[Illustration: FIG. 63.—The surface of the paper, although smooth in appearance, is in reality rough, and scatters the light in every direction.]
Hot coals, red-hot stoves, gas flames, and candles shine by their own light, and are self-luminous. Objects like chairs, tables, carpets, have no light within themselves and are visible only when they receive light from a luminous source and reflect that light. We know that these objects are not self-luminous, because they are not visible at night unless a lamp or gas is burning. When light from any luminous object falls upon books, desks, or dishes, it meets rough surfaces, and hence undergoes diffuse reflection, and is scattered irregularly in all directions. No matter where the eye is, some reflected rays enter it, and the various objects are clearly seen.
107. Bent Rays of Light. A straw in a glass of lemonade seems to be broken at the surface of the liquid, the handle of a teaspoon in a cup of water appears broken, and objects seen through a glass of water may seem distorted and changed in size. When light passes from air into water, or from any transparent substance into another of different density, its direction is changed, and it emerges along an entirely new path (Fig. 64). We know that light rays pass through glass, because we can see through the window panes and through our spectacles; we know that light rays pass through water, because we can see through a glass of clear water; on the other hand, light rays cannot pass through wood, leather, metal, etc.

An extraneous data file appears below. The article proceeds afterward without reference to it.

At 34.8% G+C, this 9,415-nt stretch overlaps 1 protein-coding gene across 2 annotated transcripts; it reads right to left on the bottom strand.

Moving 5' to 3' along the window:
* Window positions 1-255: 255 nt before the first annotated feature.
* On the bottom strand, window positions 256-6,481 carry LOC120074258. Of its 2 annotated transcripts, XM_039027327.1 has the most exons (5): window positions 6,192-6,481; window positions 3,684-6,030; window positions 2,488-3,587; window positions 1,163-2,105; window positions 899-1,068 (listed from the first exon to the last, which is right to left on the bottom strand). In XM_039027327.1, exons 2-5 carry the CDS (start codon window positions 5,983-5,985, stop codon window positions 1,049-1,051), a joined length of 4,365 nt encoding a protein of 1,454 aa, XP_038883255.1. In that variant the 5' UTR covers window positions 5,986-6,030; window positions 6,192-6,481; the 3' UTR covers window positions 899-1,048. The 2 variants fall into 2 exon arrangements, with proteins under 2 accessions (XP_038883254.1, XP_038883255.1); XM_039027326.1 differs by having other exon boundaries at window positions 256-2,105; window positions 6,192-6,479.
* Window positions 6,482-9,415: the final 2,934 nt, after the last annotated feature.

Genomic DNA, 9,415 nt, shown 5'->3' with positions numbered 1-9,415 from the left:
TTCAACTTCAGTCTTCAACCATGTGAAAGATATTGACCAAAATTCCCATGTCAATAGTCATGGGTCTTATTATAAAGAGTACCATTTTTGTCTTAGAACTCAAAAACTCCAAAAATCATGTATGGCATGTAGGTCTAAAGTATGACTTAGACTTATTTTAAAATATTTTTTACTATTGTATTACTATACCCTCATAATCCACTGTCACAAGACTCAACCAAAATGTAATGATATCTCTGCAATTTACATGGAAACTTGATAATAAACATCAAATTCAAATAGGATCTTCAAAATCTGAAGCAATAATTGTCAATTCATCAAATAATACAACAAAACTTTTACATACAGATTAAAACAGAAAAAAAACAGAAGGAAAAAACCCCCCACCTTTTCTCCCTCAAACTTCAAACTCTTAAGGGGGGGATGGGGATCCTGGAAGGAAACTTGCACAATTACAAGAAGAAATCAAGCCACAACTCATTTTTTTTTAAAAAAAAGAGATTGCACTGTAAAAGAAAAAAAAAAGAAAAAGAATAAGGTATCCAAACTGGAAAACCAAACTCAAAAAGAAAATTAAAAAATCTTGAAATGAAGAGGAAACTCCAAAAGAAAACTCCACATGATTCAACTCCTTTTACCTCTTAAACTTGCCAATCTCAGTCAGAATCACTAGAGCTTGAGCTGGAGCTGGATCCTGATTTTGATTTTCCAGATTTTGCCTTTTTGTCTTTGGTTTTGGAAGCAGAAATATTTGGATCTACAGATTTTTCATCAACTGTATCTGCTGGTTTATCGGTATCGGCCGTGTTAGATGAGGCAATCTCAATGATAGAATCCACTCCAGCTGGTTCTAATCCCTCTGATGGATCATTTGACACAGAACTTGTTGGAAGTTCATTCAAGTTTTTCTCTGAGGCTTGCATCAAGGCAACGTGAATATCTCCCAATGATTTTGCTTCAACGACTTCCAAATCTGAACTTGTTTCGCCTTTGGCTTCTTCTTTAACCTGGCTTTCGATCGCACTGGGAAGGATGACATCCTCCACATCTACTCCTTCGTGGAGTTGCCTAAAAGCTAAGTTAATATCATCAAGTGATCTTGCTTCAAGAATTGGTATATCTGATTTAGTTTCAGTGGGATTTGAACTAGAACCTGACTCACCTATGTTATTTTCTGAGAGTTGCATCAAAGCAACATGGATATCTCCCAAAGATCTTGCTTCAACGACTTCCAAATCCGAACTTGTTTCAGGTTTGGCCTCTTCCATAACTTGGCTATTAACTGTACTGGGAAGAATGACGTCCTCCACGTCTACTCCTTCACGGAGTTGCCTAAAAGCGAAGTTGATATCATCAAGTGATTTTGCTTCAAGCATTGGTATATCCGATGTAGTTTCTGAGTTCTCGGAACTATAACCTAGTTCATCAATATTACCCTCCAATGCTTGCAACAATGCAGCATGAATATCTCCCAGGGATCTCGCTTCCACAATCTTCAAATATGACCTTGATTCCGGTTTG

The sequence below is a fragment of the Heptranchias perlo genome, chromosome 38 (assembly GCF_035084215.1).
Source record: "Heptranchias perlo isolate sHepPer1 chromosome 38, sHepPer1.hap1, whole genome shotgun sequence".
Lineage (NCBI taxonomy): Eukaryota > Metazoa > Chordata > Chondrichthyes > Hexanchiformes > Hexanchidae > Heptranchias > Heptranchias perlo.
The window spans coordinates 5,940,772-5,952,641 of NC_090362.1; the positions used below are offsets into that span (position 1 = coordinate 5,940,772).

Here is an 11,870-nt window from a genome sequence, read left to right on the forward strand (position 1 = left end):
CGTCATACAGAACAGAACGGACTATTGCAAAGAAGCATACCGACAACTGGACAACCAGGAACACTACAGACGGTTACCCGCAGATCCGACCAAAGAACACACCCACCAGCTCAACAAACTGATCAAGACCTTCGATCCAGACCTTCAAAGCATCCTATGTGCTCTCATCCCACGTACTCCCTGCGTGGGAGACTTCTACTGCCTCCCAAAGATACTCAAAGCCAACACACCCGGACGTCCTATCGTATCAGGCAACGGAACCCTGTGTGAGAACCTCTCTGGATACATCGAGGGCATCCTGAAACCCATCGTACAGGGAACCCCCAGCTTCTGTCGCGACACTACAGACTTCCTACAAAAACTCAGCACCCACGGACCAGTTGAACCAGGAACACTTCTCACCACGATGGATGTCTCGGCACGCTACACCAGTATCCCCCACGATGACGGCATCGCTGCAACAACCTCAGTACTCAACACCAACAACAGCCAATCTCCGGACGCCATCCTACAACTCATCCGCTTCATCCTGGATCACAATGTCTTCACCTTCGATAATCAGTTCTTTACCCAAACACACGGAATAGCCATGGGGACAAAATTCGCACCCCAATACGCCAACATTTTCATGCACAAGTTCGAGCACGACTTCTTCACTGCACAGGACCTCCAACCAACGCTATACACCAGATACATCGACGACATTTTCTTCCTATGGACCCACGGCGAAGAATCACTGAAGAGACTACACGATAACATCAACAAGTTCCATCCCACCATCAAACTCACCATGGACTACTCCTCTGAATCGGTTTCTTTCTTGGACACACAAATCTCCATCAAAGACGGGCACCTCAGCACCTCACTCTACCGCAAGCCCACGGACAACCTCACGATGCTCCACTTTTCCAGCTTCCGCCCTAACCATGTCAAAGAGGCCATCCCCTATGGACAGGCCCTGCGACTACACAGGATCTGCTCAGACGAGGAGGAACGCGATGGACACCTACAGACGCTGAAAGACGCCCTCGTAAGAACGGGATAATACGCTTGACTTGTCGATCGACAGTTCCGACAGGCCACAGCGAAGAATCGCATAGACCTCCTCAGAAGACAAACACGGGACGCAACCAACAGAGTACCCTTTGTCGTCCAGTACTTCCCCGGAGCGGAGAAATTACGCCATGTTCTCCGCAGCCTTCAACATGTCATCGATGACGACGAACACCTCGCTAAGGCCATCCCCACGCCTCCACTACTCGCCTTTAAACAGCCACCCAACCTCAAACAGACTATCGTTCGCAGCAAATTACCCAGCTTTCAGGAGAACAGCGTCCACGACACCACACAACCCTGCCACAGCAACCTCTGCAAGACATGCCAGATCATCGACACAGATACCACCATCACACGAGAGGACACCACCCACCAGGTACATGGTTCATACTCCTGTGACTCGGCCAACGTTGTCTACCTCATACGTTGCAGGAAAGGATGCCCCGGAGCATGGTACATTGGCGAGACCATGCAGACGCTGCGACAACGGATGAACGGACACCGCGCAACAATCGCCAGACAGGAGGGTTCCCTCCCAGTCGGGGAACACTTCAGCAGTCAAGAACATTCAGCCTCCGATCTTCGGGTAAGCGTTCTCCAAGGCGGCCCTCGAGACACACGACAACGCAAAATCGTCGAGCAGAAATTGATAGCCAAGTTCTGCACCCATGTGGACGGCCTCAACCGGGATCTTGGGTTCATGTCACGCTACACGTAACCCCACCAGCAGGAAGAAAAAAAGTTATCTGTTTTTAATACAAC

[Illustration: FIG. 64.—A straw or stick in water seems broken.]
Whenever light meets a transparent substance obliquely, some of it is reflected, undergoing a change in its direction; and some of it passes onward through the medium, but the latter portion passes onward along a new path. The ray RO (Fig. 65) passes obliquely through the air to the surface of the water, but, on entering the water, it is bent or refracted and takes the new path OS. The angle AOR is called the angle of incidence. The angle POS is called the angle of refraction.
[Illustration: FIG. 65.—When the ray RO enters the water, its path changes to OS.]
The angle of refraction is the angle formed by the refracted ray and the perpendicular to the surface at the point where the light strikes it.
When light passes from air into water or glass, the refracted ray is bent toward the perpendicular, so that the angle of refraction is smaller than the angle of incidence. When a ray of light passes from water or glass into air, the refracted ray is bent away from the perpendicular so that the angle of refraction is greater than the angle of incidence.
The bending or deviation of light in its passage from one substance to another is called refraction.